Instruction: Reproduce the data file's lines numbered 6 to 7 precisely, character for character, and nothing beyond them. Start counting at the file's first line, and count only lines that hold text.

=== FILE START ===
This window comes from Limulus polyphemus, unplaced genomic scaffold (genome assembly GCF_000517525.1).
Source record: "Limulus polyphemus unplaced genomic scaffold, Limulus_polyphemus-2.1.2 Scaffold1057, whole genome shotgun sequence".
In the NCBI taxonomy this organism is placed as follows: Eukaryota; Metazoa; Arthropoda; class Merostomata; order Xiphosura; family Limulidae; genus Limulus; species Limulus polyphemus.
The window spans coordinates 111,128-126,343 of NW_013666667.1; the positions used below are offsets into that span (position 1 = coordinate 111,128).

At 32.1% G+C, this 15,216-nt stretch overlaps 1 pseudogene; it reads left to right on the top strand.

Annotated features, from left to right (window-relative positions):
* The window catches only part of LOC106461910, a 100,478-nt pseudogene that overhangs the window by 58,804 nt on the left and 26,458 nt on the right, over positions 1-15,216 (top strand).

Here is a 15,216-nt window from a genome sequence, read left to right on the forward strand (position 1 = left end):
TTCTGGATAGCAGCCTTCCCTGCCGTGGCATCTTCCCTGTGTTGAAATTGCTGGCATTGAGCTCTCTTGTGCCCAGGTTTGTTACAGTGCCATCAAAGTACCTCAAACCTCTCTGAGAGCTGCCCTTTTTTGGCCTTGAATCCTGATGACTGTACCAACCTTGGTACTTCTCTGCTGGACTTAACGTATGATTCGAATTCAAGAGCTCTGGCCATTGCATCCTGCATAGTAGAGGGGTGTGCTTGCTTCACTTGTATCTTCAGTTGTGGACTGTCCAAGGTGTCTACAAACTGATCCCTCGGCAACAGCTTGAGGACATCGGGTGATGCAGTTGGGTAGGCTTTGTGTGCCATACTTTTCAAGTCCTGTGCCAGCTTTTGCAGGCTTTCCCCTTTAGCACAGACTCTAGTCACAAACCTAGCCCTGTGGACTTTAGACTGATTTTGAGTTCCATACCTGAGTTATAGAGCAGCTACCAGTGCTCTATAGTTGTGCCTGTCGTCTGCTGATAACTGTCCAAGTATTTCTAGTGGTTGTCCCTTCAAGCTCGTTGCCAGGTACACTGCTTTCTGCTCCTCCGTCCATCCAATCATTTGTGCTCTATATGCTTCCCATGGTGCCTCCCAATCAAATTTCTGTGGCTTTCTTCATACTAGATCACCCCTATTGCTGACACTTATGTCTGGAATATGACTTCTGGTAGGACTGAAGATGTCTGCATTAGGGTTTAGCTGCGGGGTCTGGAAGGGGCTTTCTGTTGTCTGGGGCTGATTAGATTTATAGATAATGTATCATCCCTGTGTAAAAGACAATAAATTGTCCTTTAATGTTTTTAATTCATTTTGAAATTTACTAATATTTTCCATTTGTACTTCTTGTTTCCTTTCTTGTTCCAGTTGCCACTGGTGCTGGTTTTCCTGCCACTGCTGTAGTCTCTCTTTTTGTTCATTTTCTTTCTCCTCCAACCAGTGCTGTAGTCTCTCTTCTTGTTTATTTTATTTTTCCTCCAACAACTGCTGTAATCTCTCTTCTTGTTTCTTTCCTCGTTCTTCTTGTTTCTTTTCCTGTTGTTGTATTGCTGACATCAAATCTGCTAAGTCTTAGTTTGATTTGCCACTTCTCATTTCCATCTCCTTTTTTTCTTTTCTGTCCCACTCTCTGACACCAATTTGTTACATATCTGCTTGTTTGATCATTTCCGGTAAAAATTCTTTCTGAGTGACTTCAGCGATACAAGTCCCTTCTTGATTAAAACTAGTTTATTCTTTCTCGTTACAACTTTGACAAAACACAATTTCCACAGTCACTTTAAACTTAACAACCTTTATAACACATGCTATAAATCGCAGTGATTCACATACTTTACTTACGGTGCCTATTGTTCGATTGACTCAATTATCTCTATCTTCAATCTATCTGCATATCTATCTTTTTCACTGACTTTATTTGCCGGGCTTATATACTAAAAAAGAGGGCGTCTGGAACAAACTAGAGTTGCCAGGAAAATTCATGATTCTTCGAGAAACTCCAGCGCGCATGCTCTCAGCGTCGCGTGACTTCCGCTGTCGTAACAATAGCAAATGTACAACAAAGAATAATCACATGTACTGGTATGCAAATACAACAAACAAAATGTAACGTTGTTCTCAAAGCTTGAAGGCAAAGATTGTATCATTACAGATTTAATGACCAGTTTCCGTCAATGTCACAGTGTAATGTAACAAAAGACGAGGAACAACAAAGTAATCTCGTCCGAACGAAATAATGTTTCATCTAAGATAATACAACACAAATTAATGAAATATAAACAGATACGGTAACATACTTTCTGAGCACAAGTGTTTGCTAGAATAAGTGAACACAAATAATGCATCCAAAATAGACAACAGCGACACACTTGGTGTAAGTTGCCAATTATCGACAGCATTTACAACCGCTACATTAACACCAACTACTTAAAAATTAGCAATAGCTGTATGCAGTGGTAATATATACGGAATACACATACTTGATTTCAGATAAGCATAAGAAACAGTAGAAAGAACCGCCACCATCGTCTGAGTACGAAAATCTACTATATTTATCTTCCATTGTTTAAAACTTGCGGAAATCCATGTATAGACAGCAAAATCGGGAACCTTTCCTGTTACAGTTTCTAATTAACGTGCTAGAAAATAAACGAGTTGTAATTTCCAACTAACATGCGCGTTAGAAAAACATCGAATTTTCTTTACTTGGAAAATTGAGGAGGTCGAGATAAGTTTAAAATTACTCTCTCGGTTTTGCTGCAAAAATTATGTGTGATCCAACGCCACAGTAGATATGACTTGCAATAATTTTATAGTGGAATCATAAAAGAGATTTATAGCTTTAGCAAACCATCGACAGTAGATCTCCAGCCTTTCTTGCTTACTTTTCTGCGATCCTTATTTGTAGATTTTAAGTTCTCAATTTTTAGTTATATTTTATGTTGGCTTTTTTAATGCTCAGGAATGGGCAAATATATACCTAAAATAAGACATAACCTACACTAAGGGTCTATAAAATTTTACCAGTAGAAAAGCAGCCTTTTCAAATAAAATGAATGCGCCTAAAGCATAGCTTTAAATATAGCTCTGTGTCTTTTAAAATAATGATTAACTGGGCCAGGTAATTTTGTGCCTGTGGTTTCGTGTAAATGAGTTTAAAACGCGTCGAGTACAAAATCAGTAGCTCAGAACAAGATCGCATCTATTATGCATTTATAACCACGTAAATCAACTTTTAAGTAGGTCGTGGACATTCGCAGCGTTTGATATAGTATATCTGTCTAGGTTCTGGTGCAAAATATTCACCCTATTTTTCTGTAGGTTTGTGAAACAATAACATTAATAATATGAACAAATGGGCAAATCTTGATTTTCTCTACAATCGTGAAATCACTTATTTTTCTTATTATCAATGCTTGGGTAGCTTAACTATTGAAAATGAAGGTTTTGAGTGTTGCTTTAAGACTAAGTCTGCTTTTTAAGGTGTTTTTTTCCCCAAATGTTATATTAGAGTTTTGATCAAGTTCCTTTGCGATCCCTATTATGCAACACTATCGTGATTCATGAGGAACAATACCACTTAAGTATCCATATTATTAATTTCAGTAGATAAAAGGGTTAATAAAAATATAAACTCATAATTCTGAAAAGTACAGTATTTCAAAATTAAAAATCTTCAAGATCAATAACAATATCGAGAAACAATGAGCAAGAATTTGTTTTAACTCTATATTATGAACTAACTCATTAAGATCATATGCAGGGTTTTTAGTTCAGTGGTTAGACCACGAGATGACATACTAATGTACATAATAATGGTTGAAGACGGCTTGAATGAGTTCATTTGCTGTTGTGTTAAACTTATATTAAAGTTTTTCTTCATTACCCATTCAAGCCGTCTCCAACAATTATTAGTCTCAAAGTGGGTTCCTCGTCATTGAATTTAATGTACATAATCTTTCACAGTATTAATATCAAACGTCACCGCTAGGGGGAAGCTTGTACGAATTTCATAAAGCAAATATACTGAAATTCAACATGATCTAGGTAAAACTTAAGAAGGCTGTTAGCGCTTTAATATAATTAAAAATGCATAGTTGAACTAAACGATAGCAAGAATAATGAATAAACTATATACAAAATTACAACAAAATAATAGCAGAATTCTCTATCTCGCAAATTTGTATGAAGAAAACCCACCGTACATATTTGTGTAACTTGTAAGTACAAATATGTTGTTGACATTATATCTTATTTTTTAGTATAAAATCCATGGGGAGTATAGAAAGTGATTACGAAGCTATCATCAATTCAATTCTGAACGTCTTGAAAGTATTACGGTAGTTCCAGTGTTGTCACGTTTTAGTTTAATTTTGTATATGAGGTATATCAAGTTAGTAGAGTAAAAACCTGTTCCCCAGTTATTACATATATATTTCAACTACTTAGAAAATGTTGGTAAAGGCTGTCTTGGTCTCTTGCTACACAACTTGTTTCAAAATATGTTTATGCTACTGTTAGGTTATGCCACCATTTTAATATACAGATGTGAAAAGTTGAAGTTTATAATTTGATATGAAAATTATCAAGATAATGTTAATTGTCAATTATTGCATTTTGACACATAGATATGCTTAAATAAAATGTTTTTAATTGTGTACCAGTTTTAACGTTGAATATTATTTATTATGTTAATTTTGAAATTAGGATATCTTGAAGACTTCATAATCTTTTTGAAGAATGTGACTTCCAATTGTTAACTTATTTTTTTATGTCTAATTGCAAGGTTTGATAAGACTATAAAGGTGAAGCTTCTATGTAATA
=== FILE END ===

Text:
Annotated features, from left to right (window-relative positions):
* The window catches only part of LOC106461910, a 100,478-nt pseudogene that overhangs the window by 58,804 nt on the left and 26,458 nt on the right, over positions 1-15,216 (top strand).